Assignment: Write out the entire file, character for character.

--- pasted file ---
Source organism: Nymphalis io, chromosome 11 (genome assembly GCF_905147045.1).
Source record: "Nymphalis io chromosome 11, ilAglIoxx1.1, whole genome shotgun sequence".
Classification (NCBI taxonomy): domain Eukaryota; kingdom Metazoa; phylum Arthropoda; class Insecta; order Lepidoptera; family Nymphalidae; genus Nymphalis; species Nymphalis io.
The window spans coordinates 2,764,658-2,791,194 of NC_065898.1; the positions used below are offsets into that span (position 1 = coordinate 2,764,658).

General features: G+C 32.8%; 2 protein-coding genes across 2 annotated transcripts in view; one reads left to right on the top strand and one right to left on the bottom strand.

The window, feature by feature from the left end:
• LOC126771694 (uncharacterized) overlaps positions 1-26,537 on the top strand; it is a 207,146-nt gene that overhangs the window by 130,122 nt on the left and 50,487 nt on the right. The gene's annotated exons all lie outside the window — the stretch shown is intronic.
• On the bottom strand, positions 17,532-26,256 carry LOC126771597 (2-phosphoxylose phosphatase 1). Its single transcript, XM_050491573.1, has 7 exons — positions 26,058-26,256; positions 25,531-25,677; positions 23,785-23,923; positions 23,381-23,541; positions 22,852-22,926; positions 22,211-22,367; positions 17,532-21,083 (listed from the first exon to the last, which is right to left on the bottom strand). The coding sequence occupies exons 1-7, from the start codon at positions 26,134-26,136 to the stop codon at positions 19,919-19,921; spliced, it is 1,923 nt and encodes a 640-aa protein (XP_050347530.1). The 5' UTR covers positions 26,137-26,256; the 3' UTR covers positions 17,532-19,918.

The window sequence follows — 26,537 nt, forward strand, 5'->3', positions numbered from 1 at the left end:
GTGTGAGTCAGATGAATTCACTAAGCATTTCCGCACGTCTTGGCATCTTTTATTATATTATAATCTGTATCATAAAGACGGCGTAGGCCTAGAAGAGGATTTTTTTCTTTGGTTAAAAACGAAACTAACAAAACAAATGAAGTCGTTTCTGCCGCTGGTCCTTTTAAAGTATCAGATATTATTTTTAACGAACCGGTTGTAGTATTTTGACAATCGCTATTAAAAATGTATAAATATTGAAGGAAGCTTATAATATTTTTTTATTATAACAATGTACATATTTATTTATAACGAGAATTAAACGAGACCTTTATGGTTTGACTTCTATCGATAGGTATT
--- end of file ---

Source organism: Nymphalis io, chromosome 11 (genome assembly GCF_905147045.1).
Source record: "Nymphalis io chromosome 11, ilAglIoxx1.1, whole genome shotgun sequence".
Classification (NCBI taxonomy): domain Eukaryota; kingdom Metazoa; phylum Arthropoda; class Insecta; order Lepidoptera; family Nymphalidae; genus Nymphalis; species Nymphalis io.
The window spans coordinates 2,764,658-2,791,194 of NC_065898.1; the positions used below are offsets into that span (position 1 = coordinate 2,764,658).

General features: G+C 32.8%; 2 protein-coding genes across 2 annotated transcripts in view; one reads left to right on the top strand and one right to left on the bottom strand.

The window, feature by feature from the left end:
• LOC126771694 (uncharacterized) overlaps positions 1-26,537 on the top strand; it is a 207,146-nt gene that overhangs the window by 130,122 nt on the left and 50,487 nt on the right. The gene's annotated exons all lie outside the window — the stretch shown is intronic.
• On the bottom strand, positions 17,532-26,256 carry LOC126771597 (2-phosphoxylose phosphatase 1). Its single transcript, XM_050491573.1, has 7 exons — positions 26,058-26,256; positions 25,531-25,677; positions 23,785-23,923; positions 23,381-23,541; positions 22,852-22,926; positions 22,211-22,367; positions 17,532-21,083 (listed from the first exon to the last, which is right to left on the bottom strand). The coding sequence occupies exons 1-7, from the start codon at positions 26,134-26,136 to the stop codon at positions 19,919-19,921; spliced, it is 1,923 nt and encodes a 640-aa protein (XP_050347530.1). The 5' UTR covers positions 26,137-26,256; the 3' UTR covers positions 17,532-19,918.

The window sequence follows — 26,537 nt, forward strand, 5'->3', positions numbered from 1 at the left end:
GTGTGAGTCAGATGAATTCACTAAGCATTTCCGCACGTCTTGGCATCTTTTATTATATTATAATCTGTATCATAAAGACGGCGTAGGCCTAGAAGAGGATTTTTTTCTTTGGTTAAAAACGAAACTAACAAAACAAATGAAGTCGTTTCTGCCGCTGGTCCTTTTAAAGTATCAGATATTATTTTTAACGAACCGGTTGTAGTATTTTGACAATCGCTATTAAAAATGTATAAATATTGAAGGAAGCTTATAATATTTTTTTATTATAACAATGTACATATTTATTTATAACGAGAATTAAACGAGACCTTTATGGTTTGACTTCTATCGATAGGTATT